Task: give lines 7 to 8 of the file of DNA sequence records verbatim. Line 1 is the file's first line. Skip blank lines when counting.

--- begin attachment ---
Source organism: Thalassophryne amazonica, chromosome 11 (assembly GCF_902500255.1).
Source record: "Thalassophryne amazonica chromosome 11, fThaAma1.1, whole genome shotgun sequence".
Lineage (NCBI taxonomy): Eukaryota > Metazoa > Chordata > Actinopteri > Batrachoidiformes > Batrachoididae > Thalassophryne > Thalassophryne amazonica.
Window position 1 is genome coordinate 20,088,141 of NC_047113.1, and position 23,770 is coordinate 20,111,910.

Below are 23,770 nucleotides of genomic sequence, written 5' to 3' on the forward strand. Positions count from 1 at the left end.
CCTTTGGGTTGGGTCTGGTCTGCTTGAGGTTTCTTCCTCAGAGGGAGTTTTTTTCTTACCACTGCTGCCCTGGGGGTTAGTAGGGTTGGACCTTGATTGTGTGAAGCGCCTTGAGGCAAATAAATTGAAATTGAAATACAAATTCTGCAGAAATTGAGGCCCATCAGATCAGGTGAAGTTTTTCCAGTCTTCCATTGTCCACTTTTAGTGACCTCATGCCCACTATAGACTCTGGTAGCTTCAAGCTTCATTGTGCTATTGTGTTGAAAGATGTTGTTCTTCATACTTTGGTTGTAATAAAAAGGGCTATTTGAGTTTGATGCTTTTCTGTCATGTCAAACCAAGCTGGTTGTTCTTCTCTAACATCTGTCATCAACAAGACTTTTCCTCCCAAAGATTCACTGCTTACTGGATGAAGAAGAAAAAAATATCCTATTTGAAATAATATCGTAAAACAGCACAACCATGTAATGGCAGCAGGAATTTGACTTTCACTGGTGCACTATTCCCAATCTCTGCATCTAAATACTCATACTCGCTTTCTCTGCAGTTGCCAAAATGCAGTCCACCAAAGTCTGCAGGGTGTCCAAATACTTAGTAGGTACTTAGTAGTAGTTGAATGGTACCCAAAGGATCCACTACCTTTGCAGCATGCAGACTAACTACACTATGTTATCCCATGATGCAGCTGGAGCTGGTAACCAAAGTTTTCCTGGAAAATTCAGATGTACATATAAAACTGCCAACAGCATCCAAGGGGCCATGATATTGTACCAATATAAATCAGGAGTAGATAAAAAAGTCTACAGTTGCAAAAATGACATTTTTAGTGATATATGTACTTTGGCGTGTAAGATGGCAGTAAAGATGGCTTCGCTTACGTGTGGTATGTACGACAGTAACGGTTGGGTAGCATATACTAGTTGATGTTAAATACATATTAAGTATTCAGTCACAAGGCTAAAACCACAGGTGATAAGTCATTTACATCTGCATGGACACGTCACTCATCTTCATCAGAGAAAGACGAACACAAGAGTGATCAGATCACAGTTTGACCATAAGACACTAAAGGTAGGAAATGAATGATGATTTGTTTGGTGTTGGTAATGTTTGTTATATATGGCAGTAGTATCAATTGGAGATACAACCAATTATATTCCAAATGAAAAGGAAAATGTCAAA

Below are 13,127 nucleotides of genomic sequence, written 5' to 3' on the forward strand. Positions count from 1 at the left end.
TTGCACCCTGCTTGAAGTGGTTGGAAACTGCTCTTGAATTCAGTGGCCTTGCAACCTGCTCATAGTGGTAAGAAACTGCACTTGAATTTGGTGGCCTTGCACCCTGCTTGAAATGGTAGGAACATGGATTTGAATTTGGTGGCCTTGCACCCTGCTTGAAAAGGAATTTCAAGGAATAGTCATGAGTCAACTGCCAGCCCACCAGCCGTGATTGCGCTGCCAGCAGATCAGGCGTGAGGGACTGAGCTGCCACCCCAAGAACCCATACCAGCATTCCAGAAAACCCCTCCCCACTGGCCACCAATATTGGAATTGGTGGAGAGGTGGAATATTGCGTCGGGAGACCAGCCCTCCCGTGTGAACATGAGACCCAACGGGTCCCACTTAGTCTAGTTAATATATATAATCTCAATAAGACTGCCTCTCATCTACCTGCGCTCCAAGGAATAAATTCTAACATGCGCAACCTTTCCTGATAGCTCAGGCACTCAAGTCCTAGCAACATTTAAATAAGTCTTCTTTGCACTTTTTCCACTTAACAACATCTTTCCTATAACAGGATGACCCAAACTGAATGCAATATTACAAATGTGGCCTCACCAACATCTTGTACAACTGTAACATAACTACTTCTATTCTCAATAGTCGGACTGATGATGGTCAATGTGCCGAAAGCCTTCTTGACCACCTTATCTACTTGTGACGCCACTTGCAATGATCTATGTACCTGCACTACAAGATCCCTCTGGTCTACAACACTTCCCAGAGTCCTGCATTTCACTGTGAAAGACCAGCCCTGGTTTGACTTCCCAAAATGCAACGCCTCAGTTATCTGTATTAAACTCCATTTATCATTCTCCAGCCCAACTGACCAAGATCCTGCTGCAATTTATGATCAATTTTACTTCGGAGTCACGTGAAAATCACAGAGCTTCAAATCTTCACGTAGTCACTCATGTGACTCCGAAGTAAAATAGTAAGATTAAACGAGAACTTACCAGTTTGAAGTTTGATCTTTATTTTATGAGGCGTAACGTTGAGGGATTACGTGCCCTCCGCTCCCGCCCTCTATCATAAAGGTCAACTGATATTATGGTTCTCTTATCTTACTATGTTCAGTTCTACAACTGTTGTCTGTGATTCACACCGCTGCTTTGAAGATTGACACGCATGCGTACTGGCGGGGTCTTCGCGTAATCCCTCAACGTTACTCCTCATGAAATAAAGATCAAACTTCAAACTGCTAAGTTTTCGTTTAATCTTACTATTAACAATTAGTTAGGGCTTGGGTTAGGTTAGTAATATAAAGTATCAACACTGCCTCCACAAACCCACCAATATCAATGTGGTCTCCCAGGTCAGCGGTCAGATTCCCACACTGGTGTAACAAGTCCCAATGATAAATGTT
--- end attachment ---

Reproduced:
Below are 13,127 nucleotides of genomic sequence, written 5' to 3' on the forward strand. Positions count from 1 at the left end.
TTGCACCCTGCTTGAAGTGGTTGGAAACTGCTCTTGAATTCAGTGGCCTTGCAACCTGCTCATAGTGGTAAGAAACTGCACTTGAATTTGGTGGCCTTGCACCCTGCTTGAAATGGTAGGAACATGGATTTGAATTTGGTGGCCTTGCACCCTGCTTGAAAAGGAATTTCAAGGAATAGTCATGAGTCAACTGCCAGCCCACCAGCCGTGATTGCGCTGCCAGCAGATCAGGCGTGAGGGACTGAGCTGCCACCCCAAGAACCCATACCAGCATTCCAGAAAACCCCTCCCCACTGGCCACCAATATTGGAATTGGTGGAGAGGTGGAATATTGCGTCGGGAGACCAGCCCTCCCGTGTGAACATGAGACCCAACGGGTCCCACTTAGTCTAGTTAATATATATAATCTCAATAAGACTGCCTCTCATCTACCTGCGCTCCAAGGAATAAATTCTAACATGCGCAACCTTTCCTGATAGCTCAGGCACTCAAGTCCTAGCAACATTTAAATAAGTCTTCTTTGCACTTTTTCCACTTAACAACATCTTTCCTATAACAGGATGACCCAAACTGAATGCAATATTACAAATGTGGCCTCACCAACATCTTGTACAACTGTAACATAACTACTTCTATTCTCAATAGTCGGACTGATGATGGTCAATGTGCCGAAAGCCTTCTTGACCACCTTATCTACTTGTGACGCCACTTGCAATGATCTATGTACCTGCACTACAAGATCCCTCTGGTCTACAACACTTCCCAGAGTCCTGCATTTCACTGTGAAAGACCAGCCCTGGTTTGACTTCCCAAAATGCAACGCCTCAGTTATCTGTATTAAACTCCATTTATCATTCTCCAGCCCAACTGACCAAGATCCTGCTGCAATTTATGATCAATTTTACTTCGGAGTCACGTGAAAATCACAGAGCTTCAAATCTTCACGTAGTCACTCATGTGACTCCGAAGTAAAATAGTAAGATTAAACGAGAACTTACCAGTTTGAAGTTTGATCTTTATTTTATGAGGCGTAACGTTGAGGGATTACGTGCCCTCCGCTCCCGCCCTCTATCATAAAGGTCAACTGATATTATGGTTCTCTTATCTTACTATGTTCAGTTCTACAACTGTTGTCTGTGATTCACACCGCTGCTTTGAAGATTGACACGCATGCGTACTGGCGGGGTCTTCGCGTAATCCCTCAACGTTACTCCTCATGAAATAAAGATCAAACTTCAAACTGCTAAGTTTTCGTTTAATCTTACTATTAACAATTAGTTAGGGCTTGGGTTAGGTTAGTAATATAAAGTATCAACACTGCCTCCACAAACCCACCAATATCAATGTGGTCTCCCAGGTCAGCGGTCAGATTCCCACACTGGTGTAACAAGTCCCAATGATAAATGTT